Hundreds of Anglican clergy accused of sexual abuse could potentially be missing from a national register kept by the church.
The Royal Commission into Institutional Responses to Child Sexual Abuse heard on Wednesday that the register was not working.
And the church’s Australian leader told the inquiry he was powerless to intervene in decisions made by the Grafton Diocese, where he said senior clerics ‘failed to treat [the church’s] procedures with anything but contempt’.
During the last day of the commission’s hearings into treatment of victims at the North Coast Children’s Home, the Anglican Primate, Dr Phillip Aspinall, said he was not ‘like a CEO of the Anglican church in Australia’ and he was not able to intervene in diocesan decisions.
The bishop recommended the establishment of ‘a uniform, mandatory compensation scheme’ that would make determinations and set penalties on all cases involving churches, government departments and community groups.
Earlier, Martin Drevikovsky, general secretary of the Anglican Church of Australia, said a large number of files had still to be processed and that historical information needed to be entered on the church’s dysfunctional abuse report register.
The register was set up by the Anglican church as a central repository of information about complaints and findings of abuse. It can be accessed by each diocese when someone applies for a job.
In a statement to the commission, Mr Drevikovsky said the Sydney Diocese was reviewing 600 files which had been referred to a lawyer.
Commission chair Justice Peter McClellan also referred him to a statement he had submitted to the hearing saying the Sydney Diocese was reviewing between 70 and 100 files.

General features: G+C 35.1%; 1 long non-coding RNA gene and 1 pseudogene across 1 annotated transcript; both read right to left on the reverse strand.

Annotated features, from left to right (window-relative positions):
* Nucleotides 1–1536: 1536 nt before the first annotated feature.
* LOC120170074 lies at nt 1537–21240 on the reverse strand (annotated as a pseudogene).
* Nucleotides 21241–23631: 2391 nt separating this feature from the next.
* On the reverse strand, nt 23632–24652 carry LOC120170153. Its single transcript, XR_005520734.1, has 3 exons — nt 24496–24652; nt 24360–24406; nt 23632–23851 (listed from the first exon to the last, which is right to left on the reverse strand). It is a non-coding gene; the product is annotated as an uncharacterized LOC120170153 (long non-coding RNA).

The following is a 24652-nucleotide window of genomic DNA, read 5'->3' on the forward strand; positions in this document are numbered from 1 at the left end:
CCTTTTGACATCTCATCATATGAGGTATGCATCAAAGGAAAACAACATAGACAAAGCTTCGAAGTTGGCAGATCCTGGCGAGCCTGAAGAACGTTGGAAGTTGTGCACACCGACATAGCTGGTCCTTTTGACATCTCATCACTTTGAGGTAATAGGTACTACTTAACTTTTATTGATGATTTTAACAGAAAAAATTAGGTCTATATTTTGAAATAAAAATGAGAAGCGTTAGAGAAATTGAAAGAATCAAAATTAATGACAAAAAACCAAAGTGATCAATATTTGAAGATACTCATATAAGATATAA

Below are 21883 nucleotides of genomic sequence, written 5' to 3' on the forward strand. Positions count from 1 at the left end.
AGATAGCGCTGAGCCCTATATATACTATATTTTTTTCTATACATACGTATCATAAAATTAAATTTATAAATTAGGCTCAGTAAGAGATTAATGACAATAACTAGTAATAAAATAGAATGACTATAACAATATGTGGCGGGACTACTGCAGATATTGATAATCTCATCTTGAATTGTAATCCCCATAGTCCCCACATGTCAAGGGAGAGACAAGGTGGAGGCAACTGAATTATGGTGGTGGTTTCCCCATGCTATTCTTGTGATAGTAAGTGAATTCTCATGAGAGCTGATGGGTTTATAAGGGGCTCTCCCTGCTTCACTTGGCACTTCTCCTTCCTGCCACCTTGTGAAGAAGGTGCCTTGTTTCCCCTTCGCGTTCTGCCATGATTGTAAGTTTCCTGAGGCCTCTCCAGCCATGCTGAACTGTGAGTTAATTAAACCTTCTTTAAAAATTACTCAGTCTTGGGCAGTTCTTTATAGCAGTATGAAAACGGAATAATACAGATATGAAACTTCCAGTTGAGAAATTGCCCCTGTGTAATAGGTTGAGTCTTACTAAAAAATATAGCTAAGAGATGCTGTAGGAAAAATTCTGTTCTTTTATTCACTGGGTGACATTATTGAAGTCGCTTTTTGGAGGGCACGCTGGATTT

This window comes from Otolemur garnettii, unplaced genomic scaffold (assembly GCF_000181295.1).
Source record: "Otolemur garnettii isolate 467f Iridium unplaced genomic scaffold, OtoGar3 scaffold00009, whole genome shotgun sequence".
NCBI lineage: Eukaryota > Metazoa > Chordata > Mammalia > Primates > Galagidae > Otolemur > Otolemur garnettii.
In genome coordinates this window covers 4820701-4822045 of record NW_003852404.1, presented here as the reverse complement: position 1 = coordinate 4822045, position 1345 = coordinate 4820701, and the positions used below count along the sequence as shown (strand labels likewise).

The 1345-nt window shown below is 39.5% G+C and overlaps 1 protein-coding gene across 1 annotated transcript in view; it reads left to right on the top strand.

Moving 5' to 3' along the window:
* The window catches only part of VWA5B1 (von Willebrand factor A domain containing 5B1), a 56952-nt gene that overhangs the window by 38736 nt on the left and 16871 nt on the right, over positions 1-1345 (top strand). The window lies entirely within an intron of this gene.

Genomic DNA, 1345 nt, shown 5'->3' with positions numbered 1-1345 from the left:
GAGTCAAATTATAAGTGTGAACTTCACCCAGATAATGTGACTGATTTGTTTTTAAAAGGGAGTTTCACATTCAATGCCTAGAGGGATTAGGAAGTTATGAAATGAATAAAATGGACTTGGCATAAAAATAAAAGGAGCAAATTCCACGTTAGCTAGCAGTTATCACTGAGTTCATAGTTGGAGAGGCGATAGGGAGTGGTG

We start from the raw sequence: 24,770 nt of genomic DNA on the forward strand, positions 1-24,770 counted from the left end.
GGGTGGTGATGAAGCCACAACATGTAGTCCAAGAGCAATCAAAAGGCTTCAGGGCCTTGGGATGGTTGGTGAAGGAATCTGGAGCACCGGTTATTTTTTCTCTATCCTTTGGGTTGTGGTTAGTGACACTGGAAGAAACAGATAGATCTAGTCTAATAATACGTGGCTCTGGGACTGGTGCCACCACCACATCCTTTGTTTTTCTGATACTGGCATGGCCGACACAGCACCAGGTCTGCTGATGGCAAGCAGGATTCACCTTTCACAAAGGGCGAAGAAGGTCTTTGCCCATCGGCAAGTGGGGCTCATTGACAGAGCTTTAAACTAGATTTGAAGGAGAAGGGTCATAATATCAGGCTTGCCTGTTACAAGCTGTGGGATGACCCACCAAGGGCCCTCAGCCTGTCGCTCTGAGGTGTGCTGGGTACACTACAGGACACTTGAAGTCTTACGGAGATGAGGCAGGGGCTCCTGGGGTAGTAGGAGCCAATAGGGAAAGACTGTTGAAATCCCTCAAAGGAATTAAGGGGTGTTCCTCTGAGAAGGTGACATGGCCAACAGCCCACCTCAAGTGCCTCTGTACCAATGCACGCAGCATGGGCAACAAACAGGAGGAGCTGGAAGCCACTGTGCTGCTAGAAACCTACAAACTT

‘This is giving me a confused picture, but it sounds to me like there might be hundreds of potential persons who need to be considered as to whether or not they should go on the register,’ Justice McClellan said.
Mr Drevikovsky explained that all dioceses had been asked to review files in response to the Royal Commission and he understood that the Sydney number had been culled and they expected 100 files to contain information that would need to go on the register.
There were also hundreds of files being reviewed in Melbourne and about 50 in the Grafton diocese, which is at the heart of the inquiry because of its handling of abuse claims at a children’s home in Lismore.
He said there were 129 names on the register and they expected to add up to another 40.
The commission also heard how the computerised national register which was expected to be fully operational a month after it was set up in 2008 has still not functioned effectively five years on.
The professional standards directors around the country were said to be very unhappy with the national register as it operated and avoided using it.
The process meant that each director had to review files and upload them onto a netbook. The software was not user friendly and the system often collapsed.
Directors refrain from putting information on the register if police were involved and confidentiality is needed.
– with AAP